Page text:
Twitter-Demise-Bokeh

In Campaigns, Digital Marketing, Digital News, Social Media by Kevin Fullerton

 

Year in review: is Twitter one tweet away from failure?

There was a time in the mid-noughties when the popularity of social media channels was uncertain.

Myspace was riding high for years before everyone, seemingly overnight, got bored.

Bebo accounts were huge amongst teenagers until a near-instant exodus to the cleaner UI of Facebook.

In 2017, social media channels seem more stable – but don’t be fooled.

There’s every chance that Twitter is next on the stock market’s sh*t list.

Changes for the worse

Throughout the year, one of the world’s best known social feeds has been causing controversy amongst its users for a number of changes that haven’t gone down well.

The largest of these was the character count, which has always been Twitter’s unique selling point.

Originally at a pithy 140 characters, Twitter has expanded it to 280 characters – and people weren’t happy.

Here are just a few gnarked customers:

The big question asked by users was simple – why destroy Twitter’s USP?

Problems for SME’s

More recently, Twitter has looked to simplify its advertising features with a “self-serve” tool, essentially automating the service for a flat fee of $99 a month.

Here at Attercopia Towers, we don’t see the value of this service. Any Social Media Manager worth their salt will tell you that expert targeting and well-crafted copy lies at the heart of any social campaign, and that’s a commodity that can’t be fully automated.

In the long run, SMEs who leave the heavy lifting to Twitter will receive very little in return.

Profit over point

Again, that question is rearing its ugly head – why is Twitter doing this?

The answer is the same as it’s ever been – profits and a need to diversify its platform.

Profits for Twitter have been in flux for a few years, with a four per cent slump in Q4 2017, and dwindling advertising revenues have played a large part in that decline.

The reason for this? Twitter’s original idea was so effective.

Facebook had to work hard to get its UI up to scratch, so major changes were part of its modus operandi from the get-go.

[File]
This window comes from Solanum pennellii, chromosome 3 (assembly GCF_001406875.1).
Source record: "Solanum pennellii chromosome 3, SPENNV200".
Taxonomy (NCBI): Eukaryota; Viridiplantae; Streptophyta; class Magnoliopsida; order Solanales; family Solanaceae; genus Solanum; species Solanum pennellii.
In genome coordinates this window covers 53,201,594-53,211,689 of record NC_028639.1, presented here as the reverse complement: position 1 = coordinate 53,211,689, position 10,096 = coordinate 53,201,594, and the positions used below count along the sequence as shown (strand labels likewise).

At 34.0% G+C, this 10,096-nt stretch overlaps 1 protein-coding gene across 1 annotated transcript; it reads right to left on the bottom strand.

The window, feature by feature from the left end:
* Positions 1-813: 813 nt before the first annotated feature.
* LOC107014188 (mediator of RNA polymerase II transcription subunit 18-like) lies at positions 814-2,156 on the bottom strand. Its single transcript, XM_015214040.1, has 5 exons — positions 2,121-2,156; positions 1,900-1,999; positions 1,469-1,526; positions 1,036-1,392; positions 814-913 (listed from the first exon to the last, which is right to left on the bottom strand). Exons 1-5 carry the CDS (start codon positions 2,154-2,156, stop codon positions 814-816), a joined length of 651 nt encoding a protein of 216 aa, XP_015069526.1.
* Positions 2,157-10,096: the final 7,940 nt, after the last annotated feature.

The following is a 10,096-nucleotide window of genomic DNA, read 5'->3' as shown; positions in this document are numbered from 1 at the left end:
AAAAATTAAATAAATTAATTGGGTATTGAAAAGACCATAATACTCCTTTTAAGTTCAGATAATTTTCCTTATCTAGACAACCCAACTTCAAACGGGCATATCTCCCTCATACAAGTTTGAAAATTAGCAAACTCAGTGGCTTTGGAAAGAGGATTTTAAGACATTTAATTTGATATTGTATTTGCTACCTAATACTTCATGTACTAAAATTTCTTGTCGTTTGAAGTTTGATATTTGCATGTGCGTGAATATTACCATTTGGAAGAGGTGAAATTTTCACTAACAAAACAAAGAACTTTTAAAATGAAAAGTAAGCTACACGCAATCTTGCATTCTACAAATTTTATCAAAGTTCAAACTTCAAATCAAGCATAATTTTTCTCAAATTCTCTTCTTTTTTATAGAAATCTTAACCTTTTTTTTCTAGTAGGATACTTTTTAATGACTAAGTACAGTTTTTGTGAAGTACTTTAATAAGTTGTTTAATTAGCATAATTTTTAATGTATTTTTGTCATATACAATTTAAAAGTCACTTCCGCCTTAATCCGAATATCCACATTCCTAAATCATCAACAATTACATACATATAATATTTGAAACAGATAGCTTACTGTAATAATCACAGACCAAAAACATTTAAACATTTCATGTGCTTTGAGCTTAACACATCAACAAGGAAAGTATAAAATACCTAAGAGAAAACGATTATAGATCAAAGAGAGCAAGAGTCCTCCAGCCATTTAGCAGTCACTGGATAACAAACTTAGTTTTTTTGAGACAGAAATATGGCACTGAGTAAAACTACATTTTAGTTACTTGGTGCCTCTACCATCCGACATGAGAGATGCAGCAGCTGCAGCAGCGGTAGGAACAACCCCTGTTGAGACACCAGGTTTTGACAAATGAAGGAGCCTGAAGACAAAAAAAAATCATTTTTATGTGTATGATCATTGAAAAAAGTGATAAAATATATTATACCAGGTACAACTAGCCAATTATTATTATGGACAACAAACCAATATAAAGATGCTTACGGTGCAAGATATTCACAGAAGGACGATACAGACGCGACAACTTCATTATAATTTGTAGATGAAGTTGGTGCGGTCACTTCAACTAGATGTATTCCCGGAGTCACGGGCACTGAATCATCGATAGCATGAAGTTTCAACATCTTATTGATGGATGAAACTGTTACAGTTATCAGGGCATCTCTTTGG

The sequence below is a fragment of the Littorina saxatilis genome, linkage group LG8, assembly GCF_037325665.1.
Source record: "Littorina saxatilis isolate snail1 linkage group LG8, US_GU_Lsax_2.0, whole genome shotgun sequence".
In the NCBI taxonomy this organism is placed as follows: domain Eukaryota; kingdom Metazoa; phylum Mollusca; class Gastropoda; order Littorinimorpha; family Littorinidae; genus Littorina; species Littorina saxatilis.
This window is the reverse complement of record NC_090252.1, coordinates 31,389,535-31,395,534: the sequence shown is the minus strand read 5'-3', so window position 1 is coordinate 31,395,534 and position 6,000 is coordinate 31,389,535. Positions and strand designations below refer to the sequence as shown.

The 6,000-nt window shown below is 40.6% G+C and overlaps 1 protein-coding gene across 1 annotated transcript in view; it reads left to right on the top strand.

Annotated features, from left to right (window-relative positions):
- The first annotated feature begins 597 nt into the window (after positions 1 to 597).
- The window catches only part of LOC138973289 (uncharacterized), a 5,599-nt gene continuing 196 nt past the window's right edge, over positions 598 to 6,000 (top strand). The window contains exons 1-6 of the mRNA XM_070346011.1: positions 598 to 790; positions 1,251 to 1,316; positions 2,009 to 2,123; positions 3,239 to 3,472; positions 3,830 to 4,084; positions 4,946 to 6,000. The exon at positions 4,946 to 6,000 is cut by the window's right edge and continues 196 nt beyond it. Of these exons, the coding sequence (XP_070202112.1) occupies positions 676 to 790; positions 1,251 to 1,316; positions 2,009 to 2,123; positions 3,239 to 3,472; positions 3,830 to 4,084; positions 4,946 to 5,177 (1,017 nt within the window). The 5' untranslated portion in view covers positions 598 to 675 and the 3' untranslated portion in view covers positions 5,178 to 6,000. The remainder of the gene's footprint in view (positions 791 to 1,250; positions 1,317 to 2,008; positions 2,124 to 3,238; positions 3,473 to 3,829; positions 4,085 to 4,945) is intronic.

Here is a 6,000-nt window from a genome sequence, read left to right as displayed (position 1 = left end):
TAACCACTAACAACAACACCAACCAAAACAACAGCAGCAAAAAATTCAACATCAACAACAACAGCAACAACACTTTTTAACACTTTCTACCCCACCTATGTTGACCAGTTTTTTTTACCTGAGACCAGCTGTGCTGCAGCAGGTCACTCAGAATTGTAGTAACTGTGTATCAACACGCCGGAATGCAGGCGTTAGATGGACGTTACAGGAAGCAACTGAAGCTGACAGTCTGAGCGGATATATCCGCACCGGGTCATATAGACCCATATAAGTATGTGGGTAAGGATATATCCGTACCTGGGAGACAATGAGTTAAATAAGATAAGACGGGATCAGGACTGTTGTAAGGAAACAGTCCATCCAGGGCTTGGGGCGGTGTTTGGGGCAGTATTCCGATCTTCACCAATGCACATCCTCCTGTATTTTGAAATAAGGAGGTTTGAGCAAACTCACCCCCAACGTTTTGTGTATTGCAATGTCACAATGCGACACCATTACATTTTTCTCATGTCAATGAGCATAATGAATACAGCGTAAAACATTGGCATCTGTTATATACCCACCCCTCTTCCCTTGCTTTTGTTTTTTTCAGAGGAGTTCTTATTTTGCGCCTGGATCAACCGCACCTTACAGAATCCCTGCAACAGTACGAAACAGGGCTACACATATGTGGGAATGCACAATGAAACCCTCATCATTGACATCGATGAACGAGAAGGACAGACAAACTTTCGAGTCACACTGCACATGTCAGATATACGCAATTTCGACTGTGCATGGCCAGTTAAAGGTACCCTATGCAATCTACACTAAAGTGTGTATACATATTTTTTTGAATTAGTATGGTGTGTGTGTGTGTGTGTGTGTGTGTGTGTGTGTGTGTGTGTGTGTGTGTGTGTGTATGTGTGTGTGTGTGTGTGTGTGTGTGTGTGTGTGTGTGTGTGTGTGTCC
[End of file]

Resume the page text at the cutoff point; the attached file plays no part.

Instagram underwent a number of huge changes before the look we all know and love was settled upon.

But Twitter’s unique selling point of 140 character tweets was so pure in its simplicity that every change made to the site has felt like a dilution.

It’s a problem that’s left Twitter in a bind.

Without change and expansion, stock markets will look at them as faltering.

With change and expansion, fans of the service might begin leaving in droves.

Despite setbacks and controversies, the social networking site is still sitting pretty with 330 million existing users, and it remains the number one spot for the most powerful man in the world to air his views.

There’s still plenty of time left for Twitter to regain its credibility. Here’s what we’d do, for starters:

  • Change the layout – the Twitter layout is looking a little rough around the edges with the new 280 character limit. Comments look too bulky. We’d freshen it up to accommodate the new system.
  • Fix that verification process – Twitter was recently in hot water for giving the famous blue tick to right wing extremist Jason Kessler. We’d think a major PR overhaul was needed to fix this SNAFU.
  • Complement existing features – instead of adding new features, Twitter has to complement its unique platform. If it doesn’t, it risks diluting its USP further.

 

If Twitter wants any more PR advice from us, they can call 01484 44 33 22 – and so can you.

 

For more Christmas content & the chance to win some prizes take a look at our 2017 Advent Calendar.

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